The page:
Cell-specific profiles in patients with rheumatoid arthritis (RA) can predict response before treatment initiation with tumor necrosis factor (TNF) inhibitors, including adalimumab and etanercept, according to study results published in Arthritis & Rheumatology.
Previous studies have identified several potential predictors of response to TNF inhibitors treatment in patients with RA. Data suggest that transcriptomic and epigenetic profiling may help in predicting response to TNF inhibitors before initiating treatment.
In the current study, researchers performed gene expression and/or DNA methylation profiling on immune cells and peripheral blood mononuclear cells, as well as clinical profiling of patients with RA, to produce cell-specific profiles that may help in predicting response to adalimumab and etanercept before treatment initiation.
Using the Utrecht’s BiOCURA cohort, 80 patients with RA were identified before initiating treatment with either adalimumab or etanercept. Response to treatment was defined according to the European League Against Rheumatism (EULAR) criteria at 6 months and analyses were completed to identify transcriptional and epigenetic signatures associated with response to treatment. Using these signatures, the researchers built machine learning models to predict response to adalimumab or etanercept.
There were significant differences in transcriptional signatures among patients with RA who were classified as responders or nonresponders to the TNF inhibitors. The response to adalimumab and etanercept was found to be defined by distinct gene signatures. There were 549 differentially expressed genes between adalimumab responders and nonresponders and 460 differentially expressed genes between etanercept responders and nonresponders.
Compared with adalimumab nonresponders, among the adalimumab responders, the expression of genes associated with RA and TNF signaling pathways were higher in CD4+ T cells. These genes were not differential in monocytes between the responders and nonresponders. Similarly, there were differences in gene expression in monocytes and CD4+ T cells between etanercept responders and nonresponders.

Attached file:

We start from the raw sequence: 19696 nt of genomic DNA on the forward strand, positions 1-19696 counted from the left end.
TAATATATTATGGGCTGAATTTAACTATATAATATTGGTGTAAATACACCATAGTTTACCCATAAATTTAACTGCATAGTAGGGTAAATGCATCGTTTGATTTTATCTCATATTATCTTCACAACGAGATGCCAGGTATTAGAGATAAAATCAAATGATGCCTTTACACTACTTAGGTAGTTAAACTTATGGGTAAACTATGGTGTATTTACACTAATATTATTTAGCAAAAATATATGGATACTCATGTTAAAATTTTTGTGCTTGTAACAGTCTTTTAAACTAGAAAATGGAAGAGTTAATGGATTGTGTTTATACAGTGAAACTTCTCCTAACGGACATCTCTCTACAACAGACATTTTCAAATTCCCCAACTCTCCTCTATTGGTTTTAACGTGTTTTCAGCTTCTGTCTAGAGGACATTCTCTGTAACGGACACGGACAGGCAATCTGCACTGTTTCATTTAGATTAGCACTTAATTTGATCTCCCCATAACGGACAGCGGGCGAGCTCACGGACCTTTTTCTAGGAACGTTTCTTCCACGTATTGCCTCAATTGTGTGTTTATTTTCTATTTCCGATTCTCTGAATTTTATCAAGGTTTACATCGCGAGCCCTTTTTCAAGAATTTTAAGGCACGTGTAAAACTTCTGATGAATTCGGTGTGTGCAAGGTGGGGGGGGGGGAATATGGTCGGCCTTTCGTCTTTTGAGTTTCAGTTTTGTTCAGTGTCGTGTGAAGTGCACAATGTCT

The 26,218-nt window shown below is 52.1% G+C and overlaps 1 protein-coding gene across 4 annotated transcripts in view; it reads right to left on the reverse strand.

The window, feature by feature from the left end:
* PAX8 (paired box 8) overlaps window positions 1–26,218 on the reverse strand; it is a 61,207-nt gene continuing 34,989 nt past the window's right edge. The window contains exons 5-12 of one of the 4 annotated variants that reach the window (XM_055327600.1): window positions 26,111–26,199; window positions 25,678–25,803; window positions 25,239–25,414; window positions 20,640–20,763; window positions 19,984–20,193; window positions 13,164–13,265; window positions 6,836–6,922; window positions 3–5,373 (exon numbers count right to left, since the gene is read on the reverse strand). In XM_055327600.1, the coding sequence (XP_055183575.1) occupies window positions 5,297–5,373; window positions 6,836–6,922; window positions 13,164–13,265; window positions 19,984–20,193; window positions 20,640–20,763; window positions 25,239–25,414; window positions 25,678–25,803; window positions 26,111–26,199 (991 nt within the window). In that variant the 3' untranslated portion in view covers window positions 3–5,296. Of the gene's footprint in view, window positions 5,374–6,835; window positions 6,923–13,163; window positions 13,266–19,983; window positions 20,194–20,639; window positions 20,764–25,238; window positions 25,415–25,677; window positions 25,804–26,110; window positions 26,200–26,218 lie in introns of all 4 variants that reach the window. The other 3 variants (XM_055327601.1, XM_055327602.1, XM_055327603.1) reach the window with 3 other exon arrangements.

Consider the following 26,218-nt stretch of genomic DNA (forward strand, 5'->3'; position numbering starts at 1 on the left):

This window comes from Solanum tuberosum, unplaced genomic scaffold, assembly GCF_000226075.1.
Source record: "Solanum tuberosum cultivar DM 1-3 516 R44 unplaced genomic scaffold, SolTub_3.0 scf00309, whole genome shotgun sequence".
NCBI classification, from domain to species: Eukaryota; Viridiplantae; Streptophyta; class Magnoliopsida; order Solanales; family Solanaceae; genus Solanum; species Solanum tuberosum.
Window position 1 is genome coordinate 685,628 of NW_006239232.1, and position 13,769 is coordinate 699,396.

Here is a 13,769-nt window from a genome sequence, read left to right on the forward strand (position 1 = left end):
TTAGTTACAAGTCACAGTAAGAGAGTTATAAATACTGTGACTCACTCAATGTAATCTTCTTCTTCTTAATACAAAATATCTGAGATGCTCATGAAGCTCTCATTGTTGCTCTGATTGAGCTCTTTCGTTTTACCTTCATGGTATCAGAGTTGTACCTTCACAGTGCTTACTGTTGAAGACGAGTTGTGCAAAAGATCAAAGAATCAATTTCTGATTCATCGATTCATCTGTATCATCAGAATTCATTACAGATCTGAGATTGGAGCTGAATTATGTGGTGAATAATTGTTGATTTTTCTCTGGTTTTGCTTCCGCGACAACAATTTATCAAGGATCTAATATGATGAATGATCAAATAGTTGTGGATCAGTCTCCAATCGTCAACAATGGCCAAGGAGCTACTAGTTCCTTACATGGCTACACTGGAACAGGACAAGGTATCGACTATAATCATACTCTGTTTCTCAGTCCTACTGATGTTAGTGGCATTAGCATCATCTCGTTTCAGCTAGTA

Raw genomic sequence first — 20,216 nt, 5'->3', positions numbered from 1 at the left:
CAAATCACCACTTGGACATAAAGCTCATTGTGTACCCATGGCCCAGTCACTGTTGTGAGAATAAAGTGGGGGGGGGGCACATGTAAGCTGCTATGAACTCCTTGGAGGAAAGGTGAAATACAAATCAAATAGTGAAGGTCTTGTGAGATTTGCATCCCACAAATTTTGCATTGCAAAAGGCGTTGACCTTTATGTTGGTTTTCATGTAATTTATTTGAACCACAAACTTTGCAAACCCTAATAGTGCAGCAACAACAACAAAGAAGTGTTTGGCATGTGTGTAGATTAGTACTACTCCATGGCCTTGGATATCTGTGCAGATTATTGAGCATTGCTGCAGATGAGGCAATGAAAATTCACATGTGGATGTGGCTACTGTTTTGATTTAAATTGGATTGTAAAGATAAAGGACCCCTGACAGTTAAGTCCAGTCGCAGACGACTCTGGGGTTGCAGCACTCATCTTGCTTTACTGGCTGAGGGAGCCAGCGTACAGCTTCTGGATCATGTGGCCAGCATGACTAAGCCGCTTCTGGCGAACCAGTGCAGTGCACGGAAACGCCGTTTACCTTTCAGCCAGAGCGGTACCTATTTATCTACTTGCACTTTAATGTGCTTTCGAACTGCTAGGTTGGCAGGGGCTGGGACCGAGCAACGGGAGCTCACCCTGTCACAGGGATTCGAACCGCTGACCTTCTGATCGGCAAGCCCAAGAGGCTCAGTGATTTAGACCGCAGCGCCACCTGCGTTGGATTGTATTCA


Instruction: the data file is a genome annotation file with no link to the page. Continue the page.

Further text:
On an epigenetic level, there was a distinct hypermethylation pattern between patients who responded to adalimumab and etanercept. Among patients who responded to etanercept, differentially methylated CpG positions were hypermethylated in 76.3%; among adalimumab responders, approximately 46% of differentially methylated positions were hypermethylated.
The machine learning models to predict response to TNF inhibitors were highly accurate, with an overall accuracy to predict response to adalimumab and etanercept of 85.9% and 79%, respectively, using differentially expressed genes of peripheral blood mononuclear cells. The overall accuracy of the machine learning model to predict response to therapy using differentially methylated positions of peripheral blood mononuclear cells was 84.7% for adalimumab and 88% for etanercept. A follow-up study validated the high performance of these models.
The study had several limitations, among them were the inclusion of patients who did not fulfill all 6-month treatment and the study’s observational design.
“Machine learning models based on these molecular signatures could accurately predict response before ADA and ETN treatment, paving the path towards personalized anti-TNF treatment,” the researchers concluded.
Tao W, Concepcion AN, Vianen M et al. Multi-omics and machine learning accurately predicts clinical response to adalimumab and etanercept therapy in patients with rheumatoid arthritis. Published online September 10, 2020. Arthritis Rheumatol. doi:10.1002/art.41516